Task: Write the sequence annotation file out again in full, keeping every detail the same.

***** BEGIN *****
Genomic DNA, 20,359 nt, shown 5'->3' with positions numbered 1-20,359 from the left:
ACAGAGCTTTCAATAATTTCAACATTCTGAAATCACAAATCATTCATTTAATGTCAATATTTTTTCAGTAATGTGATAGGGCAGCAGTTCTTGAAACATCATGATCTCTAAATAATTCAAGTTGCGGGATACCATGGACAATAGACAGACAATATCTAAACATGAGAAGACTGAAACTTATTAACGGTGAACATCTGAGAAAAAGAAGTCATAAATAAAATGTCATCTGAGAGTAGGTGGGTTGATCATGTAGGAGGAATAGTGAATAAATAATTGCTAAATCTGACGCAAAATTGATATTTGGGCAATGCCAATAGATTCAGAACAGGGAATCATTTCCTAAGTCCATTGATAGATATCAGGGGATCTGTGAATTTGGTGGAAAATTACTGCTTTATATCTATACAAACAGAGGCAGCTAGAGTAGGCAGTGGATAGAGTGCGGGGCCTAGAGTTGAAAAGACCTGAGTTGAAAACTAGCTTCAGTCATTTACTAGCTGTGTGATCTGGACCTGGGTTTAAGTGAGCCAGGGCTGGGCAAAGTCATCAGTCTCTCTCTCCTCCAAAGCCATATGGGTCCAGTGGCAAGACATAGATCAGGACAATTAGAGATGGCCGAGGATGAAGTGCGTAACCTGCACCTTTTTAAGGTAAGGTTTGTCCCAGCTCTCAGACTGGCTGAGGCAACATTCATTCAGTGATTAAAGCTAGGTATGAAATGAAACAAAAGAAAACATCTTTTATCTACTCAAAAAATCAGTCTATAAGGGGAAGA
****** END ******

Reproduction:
Genomic DNA, 20,359 nt, shown 5'->3' with positions numbered 1-20,359 from the left:
ACAGAGCTTTCAATAATTTCAACATTCTGAAATCACAAATCATTCATTTAATGTCAATATTTTTTCAGTAATGTGATAGGGCAGCAGTTCTTGAAACATCATGATCTCTAAATAATTCAAGTTGCGGGATACCATGGACAATAGACAGACAATATCTAAACATGAGAAGACTGAAACTTATTAACGGTGAACATCTGAGAAAAAGAAGTCATAAATAAAATGTCATCTGAGAGTAGGTGGGTTGATCATGTAGGAGGAATAGTGAATAAATAATTGCTAAATCTGACGCAAAATTGATATTTGGGCAATGCCAATAGATTCAGAACAGGGAATCATTTCCTAAGTCCATTGATAGATATCAGGGGATCTGTGAATTTGGTGGAAAATTACTGCTTTATATCTATACAAACAGAGGCAGCTAGAGTAGGCAGTGGATAGAGTGCGGGGCCTAGAGTTGAAAAGACCTGAGTTGAAAACTAGCTTCAGTCATTTACTAGCTGTGTGATCTGGACCTGGGTTTAAGTGAGCCAGGGCTGGGCAAAGTCATCAGTCTCTCTCTCCTCCAAAGCCATATGGGTCCAGTGGCAAGACATAGATCAGGACAATTAGAGATGGCCGAGGATGAAGTGCGTAACCTGCACCTTTTTAAGGTAAGGTTTGTCCCAGCTCTCAGACTGGCTGAGGCAACATTCATTCAGTGATTAAAGCTAGGTATGAAATGAAACAAAAGAAAACATCTTTTATCTACTCAAAAAATCAGTCTATAAGGGGAAGA